by Mary Cavanagh, Kristianne Anor, Sean Grassie, and Tara Hristov in Telecom Notice of Consultation CRTC 2018-246: Inquiry regarding the retail sales practices of Canada’s large telecommunications carriers

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October 23, 2018

  1. [MARY CAVANAGH] Good afternoon, Mr Chairman, Commissioners, Madam Secretary. My name is Dr. Mary Cavanagh. To my left is Kristianne Anor; to her left is Tara Hristov; and to my right is Sean Grassie. Thank you for the opportunity to bring our research perspective to this hearing on sales practices.
  2. I am a professor at the University of Ottawa’s School of Information Studies. Tara, Kristianne and Sean are JD students at the Faculty of Law. Our intervention is based on phase one of our research – where we begin to map wireless consumers’ everyday information seeking practices using face-to-face mystery shoppers as the primary point of entry.
  3. At the core, we follow the red thread of information through the wireless marketplace and 3 types of consumer-service provider interactions. Those are pre-purchase, signing the contract, and post-purchase. This logic applies equally to other telecom consumer interactions such as home internet and home phone.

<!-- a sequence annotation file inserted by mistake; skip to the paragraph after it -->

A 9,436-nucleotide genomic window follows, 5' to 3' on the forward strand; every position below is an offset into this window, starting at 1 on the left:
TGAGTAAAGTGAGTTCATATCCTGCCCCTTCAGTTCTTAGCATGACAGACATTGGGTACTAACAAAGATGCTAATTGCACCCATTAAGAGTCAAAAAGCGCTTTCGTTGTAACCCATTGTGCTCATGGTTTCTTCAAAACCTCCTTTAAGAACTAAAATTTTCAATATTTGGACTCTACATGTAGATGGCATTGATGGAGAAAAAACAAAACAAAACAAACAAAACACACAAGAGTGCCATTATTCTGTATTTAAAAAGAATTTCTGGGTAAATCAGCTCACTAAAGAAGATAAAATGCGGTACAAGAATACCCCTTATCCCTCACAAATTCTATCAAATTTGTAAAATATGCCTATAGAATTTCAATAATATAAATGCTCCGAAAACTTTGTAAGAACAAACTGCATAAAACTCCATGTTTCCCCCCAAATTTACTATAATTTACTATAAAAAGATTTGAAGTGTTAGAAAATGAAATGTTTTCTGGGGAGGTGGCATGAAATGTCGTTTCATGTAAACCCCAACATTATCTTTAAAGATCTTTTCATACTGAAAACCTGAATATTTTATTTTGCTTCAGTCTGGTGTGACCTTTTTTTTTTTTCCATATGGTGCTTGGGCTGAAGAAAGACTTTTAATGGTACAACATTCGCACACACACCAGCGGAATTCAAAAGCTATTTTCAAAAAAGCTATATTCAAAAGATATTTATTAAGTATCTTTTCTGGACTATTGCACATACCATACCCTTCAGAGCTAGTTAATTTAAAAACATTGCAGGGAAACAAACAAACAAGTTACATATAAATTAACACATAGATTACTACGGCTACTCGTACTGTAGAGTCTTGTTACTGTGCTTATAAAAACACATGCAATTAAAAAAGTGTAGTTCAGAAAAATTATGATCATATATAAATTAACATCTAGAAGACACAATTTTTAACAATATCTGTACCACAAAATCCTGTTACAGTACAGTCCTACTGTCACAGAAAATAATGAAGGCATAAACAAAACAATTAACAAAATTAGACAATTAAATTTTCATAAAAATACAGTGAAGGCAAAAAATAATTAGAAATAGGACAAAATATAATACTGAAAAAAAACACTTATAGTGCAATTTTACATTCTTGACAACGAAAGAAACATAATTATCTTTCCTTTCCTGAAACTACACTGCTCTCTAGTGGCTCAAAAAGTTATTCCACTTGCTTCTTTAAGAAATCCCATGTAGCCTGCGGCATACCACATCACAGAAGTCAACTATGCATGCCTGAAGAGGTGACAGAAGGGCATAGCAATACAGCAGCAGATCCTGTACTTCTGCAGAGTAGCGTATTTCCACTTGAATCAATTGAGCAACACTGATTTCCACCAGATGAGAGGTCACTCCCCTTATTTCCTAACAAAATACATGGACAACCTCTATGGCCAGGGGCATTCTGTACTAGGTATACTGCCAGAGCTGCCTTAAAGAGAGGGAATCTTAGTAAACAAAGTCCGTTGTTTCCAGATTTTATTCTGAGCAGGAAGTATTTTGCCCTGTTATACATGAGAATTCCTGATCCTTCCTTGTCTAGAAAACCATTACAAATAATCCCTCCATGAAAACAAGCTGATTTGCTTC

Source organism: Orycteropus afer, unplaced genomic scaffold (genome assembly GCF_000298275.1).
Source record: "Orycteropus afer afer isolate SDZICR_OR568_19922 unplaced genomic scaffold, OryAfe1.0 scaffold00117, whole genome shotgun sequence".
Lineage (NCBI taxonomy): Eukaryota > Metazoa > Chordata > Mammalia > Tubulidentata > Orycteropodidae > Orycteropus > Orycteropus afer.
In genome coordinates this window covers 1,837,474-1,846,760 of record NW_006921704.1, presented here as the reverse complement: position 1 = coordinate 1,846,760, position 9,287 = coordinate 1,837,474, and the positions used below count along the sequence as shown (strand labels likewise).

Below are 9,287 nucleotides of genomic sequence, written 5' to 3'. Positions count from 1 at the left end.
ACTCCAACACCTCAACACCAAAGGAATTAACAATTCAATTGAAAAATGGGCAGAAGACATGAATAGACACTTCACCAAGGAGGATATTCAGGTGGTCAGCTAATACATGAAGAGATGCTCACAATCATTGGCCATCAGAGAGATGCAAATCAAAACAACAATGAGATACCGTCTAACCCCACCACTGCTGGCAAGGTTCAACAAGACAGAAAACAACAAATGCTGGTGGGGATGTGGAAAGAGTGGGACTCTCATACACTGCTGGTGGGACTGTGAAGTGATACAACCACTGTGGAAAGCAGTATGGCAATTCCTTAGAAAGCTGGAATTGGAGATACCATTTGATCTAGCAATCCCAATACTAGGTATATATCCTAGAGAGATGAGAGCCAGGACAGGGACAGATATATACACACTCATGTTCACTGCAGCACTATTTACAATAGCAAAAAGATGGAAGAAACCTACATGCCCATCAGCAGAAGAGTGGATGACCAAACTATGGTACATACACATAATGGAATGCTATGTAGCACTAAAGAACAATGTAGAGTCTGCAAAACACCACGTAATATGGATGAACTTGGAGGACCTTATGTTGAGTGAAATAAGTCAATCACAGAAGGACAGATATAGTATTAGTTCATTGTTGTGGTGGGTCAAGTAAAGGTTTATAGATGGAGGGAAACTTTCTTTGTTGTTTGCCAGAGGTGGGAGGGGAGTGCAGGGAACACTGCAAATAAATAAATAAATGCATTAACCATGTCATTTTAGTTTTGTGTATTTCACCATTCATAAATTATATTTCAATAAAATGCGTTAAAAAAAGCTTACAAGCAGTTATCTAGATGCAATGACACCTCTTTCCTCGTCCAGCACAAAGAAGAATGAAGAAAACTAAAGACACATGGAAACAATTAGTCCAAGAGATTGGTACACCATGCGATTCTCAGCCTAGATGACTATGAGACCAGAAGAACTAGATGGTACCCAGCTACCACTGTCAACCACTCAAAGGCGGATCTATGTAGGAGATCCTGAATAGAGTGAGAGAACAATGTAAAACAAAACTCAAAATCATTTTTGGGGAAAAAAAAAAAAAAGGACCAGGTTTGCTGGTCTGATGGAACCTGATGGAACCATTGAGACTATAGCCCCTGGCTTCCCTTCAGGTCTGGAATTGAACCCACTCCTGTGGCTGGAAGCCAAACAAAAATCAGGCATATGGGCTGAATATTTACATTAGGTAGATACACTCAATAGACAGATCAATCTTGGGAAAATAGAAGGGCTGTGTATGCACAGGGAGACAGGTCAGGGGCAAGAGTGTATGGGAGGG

4. Our comments today primarily respond to Section 2 of this Inquiry on misleading or aggressive sales practices that, in your words, are understood to include “incomplete, unclear or misleading information regarding service terms and conditions.” For the sake of emphasis, let me repeat this key phrase: “incomplete, unclear or misleading information” by service providers [SPs]. We also connect the Inquiry’s questions about sales practices to the Wireless Code’s stated requirements to “ensure that consumers are empowered to make informed decisions about wireless services … and to contribute to a more dynamic marketplace.”
  5. We will use our time to draw your attention to what we see as a fundamental problem in this marketplace relationship from the consumer’s perspective. We assert that pervasive, structural, and systemic information barriers exist in the pre-purchase stages of this marketplace, making it virtually impossible for consumers to be effectively informed. Meaningful, context-specific information is the currency of empowered consumers. That’s our working hypothesis drawn from a substantial body of existing research.
  6. And what do we mean? Information is meaningful and credible if first it responds to the specific social contexts in which it is being sought and communicated. Information is meaningful within and across those settings if it is also objectively considered to be accessible, trustworthy, reliable, consistent, authoritative, andrelevant. These values become consumers’ evaluation criteria and can be translated into a wide array of documentary standards and assessment protocols.
  7. Our mystery shopper data collected in 2016 and again in 2018, conducted in the Ottawa-Gatineau region, indicates that there are two ways kiosk-based SPs consistently undermine a consumer’s ability to become informed for effective decision-making. The first relates to the quality of communication interaction itself. The second relates to the pervasive refusal to commit the verbal pre-contract shopping information and communication exchange, into a meaningful documentary or explicit form that a consumer can take home.